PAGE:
Keynote speakers‎ > ‎

The potential for obtaining scaled separated forcing functions and scaled transfer functions...

All measured vibrations are the combined effect of forcing functions and transfer functions, the latter representing the structural dynamic (i.e. modal) properties of the structure. In order to fully understand them, under operational conditions, two types of blind separation are required:
1) A blind separation at each measurement point of the responses to each of a (possibly unknown) number of individual excitations.
2) A blind separation of each response into its forcing function and transfer function components, these being convolved in the time domain.

This paper discusses the potential for performing these separations, and even extracting scaled modal properties and scaled forcing functions, which should allow much better prediction of responses under somewhat different conditions, e.g. different speed, or after modifications are made to the structure or forces. This should also allow better predictions of future developments, once the forcing functions are better understood.

Determination of the structural dynamic properties falls under the topic of Operational Modal Analysis (OMA), which is already rather well developed for structures such as bridges, buildings and wind turbine assemblies, and where they are largely independent of the forcing functions, which are typically ambient excitations such as wind, waves, and road traffic. OMA forms a large part of the field of Structural Health Monitoring (SHM), since information about structural health mainly resides in these modal properties, and if they do change with factors such as tidal height or wind strength, this is in a reasonably systematic way.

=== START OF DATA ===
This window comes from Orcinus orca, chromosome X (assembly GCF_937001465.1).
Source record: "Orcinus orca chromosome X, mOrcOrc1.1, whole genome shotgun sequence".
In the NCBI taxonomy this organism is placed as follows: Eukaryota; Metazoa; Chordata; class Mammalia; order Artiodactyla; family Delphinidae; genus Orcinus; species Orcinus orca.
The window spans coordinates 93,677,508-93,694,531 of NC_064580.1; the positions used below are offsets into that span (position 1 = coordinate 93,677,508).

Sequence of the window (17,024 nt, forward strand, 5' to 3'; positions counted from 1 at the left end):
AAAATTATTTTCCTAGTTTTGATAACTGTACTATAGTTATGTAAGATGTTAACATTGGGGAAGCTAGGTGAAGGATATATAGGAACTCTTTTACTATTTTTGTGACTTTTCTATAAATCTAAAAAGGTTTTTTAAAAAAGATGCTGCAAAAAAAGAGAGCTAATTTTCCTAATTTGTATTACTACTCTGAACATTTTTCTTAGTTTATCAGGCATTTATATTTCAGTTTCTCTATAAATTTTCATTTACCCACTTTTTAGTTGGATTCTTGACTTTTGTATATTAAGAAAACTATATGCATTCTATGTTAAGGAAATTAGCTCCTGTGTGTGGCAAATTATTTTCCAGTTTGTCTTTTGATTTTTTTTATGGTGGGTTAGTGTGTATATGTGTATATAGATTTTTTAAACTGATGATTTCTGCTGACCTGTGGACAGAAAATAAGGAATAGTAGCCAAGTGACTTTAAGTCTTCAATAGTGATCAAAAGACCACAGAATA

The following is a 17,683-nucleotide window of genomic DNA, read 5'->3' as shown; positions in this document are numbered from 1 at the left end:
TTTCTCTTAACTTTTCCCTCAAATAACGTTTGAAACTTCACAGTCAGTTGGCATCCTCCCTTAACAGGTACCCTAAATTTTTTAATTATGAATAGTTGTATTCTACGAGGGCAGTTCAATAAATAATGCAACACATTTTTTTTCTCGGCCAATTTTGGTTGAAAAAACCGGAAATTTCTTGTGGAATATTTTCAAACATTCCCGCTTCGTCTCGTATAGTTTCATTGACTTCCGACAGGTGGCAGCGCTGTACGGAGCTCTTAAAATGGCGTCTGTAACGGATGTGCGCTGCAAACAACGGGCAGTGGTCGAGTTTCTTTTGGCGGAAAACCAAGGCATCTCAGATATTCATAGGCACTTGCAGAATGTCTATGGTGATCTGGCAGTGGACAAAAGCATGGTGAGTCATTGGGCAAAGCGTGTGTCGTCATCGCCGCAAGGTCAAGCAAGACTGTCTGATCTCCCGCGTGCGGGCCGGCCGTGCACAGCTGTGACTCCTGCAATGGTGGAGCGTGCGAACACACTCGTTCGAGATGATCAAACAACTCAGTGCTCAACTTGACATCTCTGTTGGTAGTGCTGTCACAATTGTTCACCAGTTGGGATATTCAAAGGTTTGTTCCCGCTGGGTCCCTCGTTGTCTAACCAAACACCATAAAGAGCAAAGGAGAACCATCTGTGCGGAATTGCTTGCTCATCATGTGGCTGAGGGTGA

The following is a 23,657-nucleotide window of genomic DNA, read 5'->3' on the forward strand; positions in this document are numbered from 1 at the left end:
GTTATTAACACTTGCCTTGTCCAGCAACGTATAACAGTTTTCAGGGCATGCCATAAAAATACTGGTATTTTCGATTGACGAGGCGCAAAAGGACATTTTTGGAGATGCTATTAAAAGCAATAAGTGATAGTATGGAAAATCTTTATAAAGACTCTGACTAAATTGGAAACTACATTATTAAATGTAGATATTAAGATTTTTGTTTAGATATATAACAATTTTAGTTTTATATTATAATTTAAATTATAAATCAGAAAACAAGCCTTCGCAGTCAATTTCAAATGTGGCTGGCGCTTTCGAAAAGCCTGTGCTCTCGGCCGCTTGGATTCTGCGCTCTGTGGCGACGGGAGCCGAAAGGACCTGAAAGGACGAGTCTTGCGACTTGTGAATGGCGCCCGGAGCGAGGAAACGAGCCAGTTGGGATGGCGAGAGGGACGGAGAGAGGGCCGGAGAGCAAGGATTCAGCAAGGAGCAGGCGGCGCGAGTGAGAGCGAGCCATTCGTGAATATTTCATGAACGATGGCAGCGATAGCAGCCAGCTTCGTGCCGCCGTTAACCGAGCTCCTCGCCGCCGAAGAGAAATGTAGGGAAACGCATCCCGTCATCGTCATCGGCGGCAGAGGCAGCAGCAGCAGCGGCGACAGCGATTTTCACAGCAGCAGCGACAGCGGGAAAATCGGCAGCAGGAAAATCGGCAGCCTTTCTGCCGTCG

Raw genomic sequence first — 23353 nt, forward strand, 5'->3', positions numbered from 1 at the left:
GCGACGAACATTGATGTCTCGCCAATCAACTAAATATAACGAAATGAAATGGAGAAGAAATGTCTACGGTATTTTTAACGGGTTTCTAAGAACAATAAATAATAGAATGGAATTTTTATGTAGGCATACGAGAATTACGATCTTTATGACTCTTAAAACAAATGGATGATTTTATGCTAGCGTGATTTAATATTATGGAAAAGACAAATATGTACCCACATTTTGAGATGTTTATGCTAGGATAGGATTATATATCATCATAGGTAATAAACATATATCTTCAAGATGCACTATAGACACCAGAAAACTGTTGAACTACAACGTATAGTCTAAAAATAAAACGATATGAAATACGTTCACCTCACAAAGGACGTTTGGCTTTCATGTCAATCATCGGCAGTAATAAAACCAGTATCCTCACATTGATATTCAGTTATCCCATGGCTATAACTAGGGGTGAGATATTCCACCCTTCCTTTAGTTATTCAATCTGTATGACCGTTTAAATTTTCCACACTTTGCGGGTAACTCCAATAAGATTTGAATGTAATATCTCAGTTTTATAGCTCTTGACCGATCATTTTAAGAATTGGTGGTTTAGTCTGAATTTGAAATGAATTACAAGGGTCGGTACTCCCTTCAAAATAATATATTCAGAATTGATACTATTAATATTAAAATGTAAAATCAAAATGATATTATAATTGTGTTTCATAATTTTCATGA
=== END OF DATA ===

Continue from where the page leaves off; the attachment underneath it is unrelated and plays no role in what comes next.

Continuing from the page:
Things are much more complicated with machine health monitoring (MHM), since the situation is almost reversed in that fault indicators are probably 70% given by changes in forcing functions, which are much more complicated and vastly different for different components, for example rolling element bearings and gears. Recent advances in cepstral methods of OMA have demonstrated that even though they are unlikely to replace conventional methods for OMA of static structures, they do have considerable potential for rotating machines, because they assist in both types of separation; blind separation of the sources, and for the separate sources, blind separation of forcing and transfer function. For example, in cases of variable speed machines, the forcing functions normally vary with the speed, but resonant response frequencies remain fixed independent of speed, and these effects can be separated. A number of other blind source separation methods, often based on higher order statistical analysis, or cyclostationary analysis, can be combined with the cepstral methods. Related matrix decomposition methods will also be discussed as a promising future approach.

Even though being developed for MHM, these techniques should have applications in other areas as well, for example variations in noise radiation under different operating conditions, or because of differences from one unit to another.